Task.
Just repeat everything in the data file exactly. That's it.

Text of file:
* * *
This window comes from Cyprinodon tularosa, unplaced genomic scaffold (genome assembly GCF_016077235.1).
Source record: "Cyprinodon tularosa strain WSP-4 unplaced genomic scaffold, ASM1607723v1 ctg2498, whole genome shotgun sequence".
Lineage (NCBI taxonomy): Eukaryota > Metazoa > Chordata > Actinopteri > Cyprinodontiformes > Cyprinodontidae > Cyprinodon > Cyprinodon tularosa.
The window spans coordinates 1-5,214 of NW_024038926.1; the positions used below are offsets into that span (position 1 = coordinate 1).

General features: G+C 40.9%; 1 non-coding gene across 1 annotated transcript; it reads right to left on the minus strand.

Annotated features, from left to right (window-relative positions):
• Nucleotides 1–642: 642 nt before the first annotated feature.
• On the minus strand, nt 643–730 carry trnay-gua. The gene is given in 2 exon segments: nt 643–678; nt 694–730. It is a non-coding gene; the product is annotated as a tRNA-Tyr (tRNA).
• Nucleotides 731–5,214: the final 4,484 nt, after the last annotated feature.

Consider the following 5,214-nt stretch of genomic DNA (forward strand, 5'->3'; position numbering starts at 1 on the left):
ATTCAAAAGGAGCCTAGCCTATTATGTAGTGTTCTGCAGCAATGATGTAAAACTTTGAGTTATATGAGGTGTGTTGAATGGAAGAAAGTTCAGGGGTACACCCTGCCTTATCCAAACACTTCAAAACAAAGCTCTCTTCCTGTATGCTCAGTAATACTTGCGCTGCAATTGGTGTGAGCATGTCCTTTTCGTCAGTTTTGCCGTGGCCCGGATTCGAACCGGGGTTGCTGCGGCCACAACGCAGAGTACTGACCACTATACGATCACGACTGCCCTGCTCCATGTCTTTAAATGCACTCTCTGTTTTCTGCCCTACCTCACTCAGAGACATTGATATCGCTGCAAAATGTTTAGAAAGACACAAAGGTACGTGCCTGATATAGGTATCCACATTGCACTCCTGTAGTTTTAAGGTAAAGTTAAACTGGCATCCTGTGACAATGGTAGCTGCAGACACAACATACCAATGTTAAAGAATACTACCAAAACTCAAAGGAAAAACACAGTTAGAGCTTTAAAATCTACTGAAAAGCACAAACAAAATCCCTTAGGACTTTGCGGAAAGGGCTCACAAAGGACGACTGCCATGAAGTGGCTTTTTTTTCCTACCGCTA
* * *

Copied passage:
This window comes from Cyprinodon tularosa, unplaced genomic scaffold (genome assembly GCF_016077235.1).
Source record: "Cyprinodon tularosa strain WSP-4 unplaced genomic scaffold, ASM1607723v1 ctg2498, whole genome shotgun sequence".
Lineage (NCBI taxonomy): Eukaryota > Metazoa > Chordata > Actinopteri > Cyprinodontiformes > Cyprinodontidae > Cyprinodon > Cyprinodon tularosa.
The window spans coordinates 1-5,214 of NW_024038926.1; the positions used below are offsets into that span (position 1 = coordinate 1).

General features: G+C 40.9%; 1 non-coding gene across 1 annotated transcript; it reads right to left on the minus strand.

Annotated features, from left to right (window-relative positions):
• Nucleotides 1–642: 642 nt before the first annotated feature.
• On the minus strand, nt 643–730 carry trnay-gua. The gene is given in 2 exon segments: nt 643–678; nt 694–730. It is a non-coding gene; the product is annotated as a tRNA-Tyr (tRNA).
• Nucleotides 731–5,214: the final 4,484 nt, after the last annotated feature.

Consider the following 5,214-nt stretch of genomic DNA (forward strand, 5'->3'; position numbering starts at 1 on the left):
ATTCAAAAGGAGCCTAGCCTATTATGTAGTGTTCTGCAGCAATGATGTAAAACTTTGAGTTATATGAGGTGTGTTGAATGGAAGAAAGTTCAGGGGTACACCCTGCCTTATCCAAACACTTCAAAACAAAGCTCTCTTCCTGTATGCTCAGTAATACTTGCGCTGCAATTGGTGTGAGCATGTCCTTTTCGTCAGTTTTGCCGTGGCCCGGATTCGAACCGGGGTTGCTGCGGCCACAACGCAGAGTACTGACCACTATACGATCACGACTGCCCTGCTCCATGTCTTTAAATGCACTCTCTGTTTTCTGCCCTACCTCACTCAGAGACATTGATATCGCTGCAAAATGTTTAGAAAGACACAAAGGTACGTGCCTGATATAGGTATCCACATTGCACTCCTGTAGTTTTAAGGTAAAGTTAAACTGGCATCCTGTGACAATGGTAGCTGCAGACACAACATACCAATGTTAAAGAATACTACCAAAACTCAAAGGAAAAACACAGTTAGAGCTTTAAAATCTACTGAAAAGCACAAACAAAATCCCTTAGGACTTTGCGGAAAGGGCTCACAAAGGACGACTGCCATGAAGTGGCTTTTTTTTCCTACCGCTA